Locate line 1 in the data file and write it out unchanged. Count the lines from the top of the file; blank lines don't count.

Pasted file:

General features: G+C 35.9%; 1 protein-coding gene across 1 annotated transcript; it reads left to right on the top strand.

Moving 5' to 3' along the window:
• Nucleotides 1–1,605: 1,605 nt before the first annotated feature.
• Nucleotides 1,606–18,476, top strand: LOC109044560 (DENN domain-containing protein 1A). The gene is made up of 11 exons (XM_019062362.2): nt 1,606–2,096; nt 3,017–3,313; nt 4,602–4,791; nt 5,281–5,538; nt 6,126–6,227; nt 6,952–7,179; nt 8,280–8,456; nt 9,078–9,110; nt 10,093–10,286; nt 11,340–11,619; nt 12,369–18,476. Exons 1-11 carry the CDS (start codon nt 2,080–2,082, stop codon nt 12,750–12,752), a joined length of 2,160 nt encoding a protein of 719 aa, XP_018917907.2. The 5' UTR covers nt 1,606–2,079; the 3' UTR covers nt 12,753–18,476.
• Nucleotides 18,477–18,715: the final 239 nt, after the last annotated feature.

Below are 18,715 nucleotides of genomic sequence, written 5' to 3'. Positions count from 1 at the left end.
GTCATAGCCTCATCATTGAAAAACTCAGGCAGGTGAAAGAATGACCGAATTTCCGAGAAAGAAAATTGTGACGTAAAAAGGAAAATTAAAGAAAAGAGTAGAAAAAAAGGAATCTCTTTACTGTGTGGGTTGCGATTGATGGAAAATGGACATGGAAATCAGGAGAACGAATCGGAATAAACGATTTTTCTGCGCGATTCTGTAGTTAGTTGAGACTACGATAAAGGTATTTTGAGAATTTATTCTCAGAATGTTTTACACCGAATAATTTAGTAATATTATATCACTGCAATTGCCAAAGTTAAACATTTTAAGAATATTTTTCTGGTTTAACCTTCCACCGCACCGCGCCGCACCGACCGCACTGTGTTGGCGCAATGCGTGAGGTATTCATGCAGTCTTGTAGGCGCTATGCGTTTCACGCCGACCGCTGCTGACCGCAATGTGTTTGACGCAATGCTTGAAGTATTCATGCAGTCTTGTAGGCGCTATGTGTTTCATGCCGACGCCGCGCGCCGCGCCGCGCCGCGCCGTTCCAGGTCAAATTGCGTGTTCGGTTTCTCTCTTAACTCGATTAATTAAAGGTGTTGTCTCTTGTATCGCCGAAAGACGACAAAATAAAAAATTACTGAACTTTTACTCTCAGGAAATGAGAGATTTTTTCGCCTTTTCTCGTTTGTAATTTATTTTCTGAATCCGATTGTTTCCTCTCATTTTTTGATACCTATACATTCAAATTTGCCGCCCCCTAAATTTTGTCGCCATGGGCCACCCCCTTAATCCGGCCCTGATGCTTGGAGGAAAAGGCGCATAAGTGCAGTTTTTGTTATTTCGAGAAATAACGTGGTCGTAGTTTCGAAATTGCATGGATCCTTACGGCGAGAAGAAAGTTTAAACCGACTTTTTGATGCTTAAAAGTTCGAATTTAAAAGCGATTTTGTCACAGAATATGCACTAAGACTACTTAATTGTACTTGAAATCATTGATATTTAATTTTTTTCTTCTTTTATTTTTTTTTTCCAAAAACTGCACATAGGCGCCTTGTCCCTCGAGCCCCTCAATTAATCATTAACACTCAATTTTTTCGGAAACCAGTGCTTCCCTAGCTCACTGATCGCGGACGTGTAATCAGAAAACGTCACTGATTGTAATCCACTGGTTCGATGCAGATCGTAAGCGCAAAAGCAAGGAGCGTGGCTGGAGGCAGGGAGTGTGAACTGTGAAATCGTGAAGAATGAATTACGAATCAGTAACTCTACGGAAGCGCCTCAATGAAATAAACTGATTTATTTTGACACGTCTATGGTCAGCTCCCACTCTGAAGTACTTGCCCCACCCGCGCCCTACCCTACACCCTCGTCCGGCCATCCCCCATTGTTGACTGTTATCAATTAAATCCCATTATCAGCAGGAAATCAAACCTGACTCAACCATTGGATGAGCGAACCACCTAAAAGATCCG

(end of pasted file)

General features: G+C 35.9%; 1 protein-coding gene across 1 annotated transcript; it reads left to right on the top strand.